The Space Symposium offered Acting NASA Administrator Robert Lightfoot the opportunity to say goodbye and offer his final thoughts on NASA and his time with the organization. On Thursday, the Senate finally confirmed the nomination of Jim Bridenstine to the role of NASA Administrator, ending the longest gap in NASA's history without an official, confirmed Administrator.
Lightfoot: we need to get better at assessing risk and decision velocity. #34SS— Jeff Foust (@jeff_foust) April 17, 2018
Lightfoot: when we sell a mission, we do so on the risk. Then we forget about the benefit and talk about the risk. Overfocus on one part of the risk trade will get you into trouble. #34SS— Jeff Foust (@jeff_foust) April 17, 2018
Lightfoot: when we make mistakes, we usually fix it by adding something to the process. Can end up being vicious cycle. Worry it becomes more about the process than the product. #34SS— Jeff Foust (@jeff_foust) April 17, 2018
Lightfoot talks about one case where a new approach would free up funding, but he was warned he would likely get a letter from GAO about it. “I get a couple letters a week from them.” #34SS— Jeff Foust (@jeff_foust) April 17, 2018
Lightfoot: I wonder if we would have every launched the Apollo missions, or first shuttle mission, in the environment we’re in today. #34SS— Jeff Foust (@jeff_foust) April 17, 2018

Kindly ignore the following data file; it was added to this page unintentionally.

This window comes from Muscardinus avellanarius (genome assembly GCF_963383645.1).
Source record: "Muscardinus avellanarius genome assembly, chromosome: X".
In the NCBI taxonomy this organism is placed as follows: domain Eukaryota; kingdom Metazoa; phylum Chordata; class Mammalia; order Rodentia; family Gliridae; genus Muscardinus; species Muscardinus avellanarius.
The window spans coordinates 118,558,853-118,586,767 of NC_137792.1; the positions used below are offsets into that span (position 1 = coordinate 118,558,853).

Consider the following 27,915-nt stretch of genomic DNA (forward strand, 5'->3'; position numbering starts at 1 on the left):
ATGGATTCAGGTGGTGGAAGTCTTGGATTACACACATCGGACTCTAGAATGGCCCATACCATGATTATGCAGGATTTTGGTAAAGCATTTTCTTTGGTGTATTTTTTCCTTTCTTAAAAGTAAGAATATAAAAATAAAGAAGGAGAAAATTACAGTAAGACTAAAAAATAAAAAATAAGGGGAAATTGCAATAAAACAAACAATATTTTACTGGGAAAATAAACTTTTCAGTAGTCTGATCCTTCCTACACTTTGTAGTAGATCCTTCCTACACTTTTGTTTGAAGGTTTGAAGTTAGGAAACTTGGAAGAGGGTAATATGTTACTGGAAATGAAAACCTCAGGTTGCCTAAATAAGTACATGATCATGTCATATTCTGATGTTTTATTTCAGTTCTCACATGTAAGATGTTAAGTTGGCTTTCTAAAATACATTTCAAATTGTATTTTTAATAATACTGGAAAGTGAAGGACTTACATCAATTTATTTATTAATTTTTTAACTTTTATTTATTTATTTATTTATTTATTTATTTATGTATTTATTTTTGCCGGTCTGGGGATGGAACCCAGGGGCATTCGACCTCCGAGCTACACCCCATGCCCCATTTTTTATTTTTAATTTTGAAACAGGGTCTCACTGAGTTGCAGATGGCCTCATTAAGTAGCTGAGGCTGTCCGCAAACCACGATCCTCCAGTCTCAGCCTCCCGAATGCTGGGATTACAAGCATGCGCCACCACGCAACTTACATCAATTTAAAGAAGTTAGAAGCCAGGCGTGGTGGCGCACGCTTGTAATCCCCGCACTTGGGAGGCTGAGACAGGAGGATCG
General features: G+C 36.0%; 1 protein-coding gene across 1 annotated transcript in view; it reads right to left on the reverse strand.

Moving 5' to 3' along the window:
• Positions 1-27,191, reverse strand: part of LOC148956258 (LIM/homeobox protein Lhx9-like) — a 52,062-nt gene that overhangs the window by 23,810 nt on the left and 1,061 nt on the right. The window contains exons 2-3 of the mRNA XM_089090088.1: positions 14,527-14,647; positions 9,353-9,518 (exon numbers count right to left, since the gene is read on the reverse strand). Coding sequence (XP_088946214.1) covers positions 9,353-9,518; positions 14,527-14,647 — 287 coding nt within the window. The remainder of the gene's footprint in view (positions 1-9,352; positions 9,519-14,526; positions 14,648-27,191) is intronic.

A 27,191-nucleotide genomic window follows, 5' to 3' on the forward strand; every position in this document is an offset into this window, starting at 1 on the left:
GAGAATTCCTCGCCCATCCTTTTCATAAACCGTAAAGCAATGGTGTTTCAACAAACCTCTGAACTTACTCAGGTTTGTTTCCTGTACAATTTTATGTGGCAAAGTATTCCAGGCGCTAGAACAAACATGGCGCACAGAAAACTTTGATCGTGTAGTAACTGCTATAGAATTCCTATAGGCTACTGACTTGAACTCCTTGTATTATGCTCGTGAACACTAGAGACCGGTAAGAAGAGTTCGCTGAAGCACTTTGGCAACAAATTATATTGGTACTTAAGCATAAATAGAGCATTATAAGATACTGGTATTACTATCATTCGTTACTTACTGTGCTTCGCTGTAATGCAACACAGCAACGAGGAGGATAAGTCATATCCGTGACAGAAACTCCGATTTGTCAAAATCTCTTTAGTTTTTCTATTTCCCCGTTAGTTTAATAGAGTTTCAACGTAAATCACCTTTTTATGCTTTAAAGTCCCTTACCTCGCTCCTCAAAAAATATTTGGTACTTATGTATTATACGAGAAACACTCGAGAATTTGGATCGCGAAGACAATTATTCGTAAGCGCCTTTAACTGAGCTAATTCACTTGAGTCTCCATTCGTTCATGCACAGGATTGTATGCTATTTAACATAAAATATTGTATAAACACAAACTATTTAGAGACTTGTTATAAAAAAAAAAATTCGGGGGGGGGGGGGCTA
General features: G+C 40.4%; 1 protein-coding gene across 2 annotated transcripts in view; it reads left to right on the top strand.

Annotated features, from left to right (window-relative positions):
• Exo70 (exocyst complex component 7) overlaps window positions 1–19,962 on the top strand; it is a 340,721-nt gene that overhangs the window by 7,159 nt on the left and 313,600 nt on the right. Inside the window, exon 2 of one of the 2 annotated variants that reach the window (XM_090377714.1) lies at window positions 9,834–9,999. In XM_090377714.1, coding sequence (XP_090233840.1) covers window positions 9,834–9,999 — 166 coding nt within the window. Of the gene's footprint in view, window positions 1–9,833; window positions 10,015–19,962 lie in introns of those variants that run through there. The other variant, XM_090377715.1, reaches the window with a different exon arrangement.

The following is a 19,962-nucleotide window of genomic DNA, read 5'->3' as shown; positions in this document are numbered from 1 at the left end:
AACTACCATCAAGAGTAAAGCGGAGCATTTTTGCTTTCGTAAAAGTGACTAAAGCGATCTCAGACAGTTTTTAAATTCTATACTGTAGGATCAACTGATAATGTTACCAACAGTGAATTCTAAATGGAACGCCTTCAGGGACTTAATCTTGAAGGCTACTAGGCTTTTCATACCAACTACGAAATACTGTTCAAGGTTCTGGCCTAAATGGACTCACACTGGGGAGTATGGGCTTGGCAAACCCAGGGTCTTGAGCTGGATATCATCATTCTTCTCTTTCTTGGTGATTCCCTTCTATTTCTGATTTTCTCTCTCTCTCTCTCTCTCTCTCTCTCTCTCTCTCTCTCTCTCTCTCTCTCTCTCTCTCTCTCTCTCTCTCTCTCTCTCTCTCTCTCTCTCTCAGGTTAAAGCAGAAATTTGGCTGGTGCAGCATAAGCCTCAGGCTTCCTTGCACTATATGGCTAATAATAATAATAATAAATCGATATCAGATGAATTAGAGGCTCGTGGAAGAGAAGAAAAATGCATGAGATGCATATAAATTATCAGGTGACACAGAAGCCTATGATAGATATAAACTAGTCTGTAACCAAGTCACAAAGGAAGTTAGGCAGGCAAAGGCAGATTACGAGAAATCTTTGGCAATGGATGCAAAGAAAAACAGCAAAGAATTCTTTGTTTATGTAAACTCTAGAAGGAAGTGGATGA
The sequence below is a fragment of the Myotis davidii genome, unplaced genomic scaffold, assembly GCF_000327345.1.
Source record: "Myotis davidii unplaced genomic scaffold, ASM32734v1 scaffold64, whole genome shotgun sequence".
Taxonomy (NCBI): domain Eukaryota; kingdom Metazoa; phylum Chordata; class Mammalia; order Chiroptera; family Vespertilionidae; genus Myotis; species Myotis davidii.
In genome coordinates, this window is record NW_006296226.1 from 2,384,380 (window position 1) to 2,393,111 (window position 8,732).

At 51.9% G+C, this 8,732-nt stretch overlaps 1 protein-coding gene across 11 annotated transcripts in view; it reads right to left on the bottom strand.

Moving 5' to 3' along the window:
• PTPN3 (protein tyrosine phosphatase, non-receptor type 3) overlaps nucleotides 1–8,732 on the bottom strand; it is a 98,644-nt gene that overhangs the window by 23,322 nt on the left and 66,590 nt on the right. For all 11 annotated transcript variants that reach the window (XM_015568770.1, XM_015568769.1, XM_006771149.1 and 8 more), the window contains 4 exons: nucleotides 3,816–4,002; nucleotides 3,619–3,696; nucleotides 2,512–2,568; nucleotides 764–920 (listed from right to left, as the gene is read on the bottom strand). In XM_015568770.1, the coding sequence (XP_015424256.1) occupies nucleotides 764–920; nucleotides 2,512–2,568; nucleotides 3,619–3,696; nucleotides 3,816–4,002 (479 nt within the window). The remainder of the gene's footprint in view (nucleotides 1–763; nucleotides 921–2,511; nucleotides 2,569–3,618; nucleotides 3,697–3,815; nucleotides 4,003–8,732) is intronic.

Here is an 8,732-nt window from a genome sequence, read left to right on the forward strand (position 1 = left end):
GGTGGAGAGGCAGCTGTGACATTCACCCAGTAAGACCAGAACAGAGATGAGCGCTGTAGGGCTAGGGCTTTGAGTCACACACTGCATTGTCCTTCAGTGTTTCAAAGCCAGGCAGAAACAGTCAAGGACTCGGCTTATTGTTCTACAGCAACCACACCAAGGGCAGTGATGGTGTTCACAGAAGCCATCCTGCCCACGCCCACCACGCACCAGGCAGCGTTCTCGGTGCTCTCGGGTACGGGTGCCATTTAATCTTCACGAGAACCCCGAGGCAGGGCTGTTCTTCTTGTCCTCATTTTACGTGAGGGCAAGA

With the incredibly slow progress of first Constellation, and now SLS, Lightfoot's statements have some merit to them. The rate at which NASA development programs have progressed has slowed down over time. This is especially notable now that commercial companies like SpaceX, Boeing, and Sierra Nevada Corporation are taking over some of the responsibilities NASA once held with regards to spaceflight. New Space appears to be innovating at a much greater velocity than NASA's internal programs.
Lioghtfoot: we need to move from risk management to risk leadership. Risk management says the safest place to be is on the ground. Risk leadership says that’s the worst place to be. #34SS— Jeff Foust (@jeff_foust) April 17, 2018
The confirmation of Jim Bridenstine ends a chapter of political intrigue for NASA and could bring some exciting changes to the nearly 60 year old organization. Jim bridenstine was originally nominated as the next NASA administrator last September. The nearly 7 month delay in confirmation came down to a few factors. Bridenstine is not a part of the existing NASA bureaucracy, but rather a Congressman. Previous Administrators have been prior NASA scientists, engineers, or astronauts. Bridenstine also has a history of anti-climate science claims. The final confirmation vote went 50-49 across party lines.
Bridenstine could be a breath of fresh air for NASA. Someone outside the existing bureaucracy may be able to affect change from the top down. Bridenstine has also showed support for commercial initiatives in space, working closly with the FAA Office of Commercial Space Transportation. He also pushed for the Space Renaissance Act which is pro-commercial space and sought to reform military space contracting to be more efficient.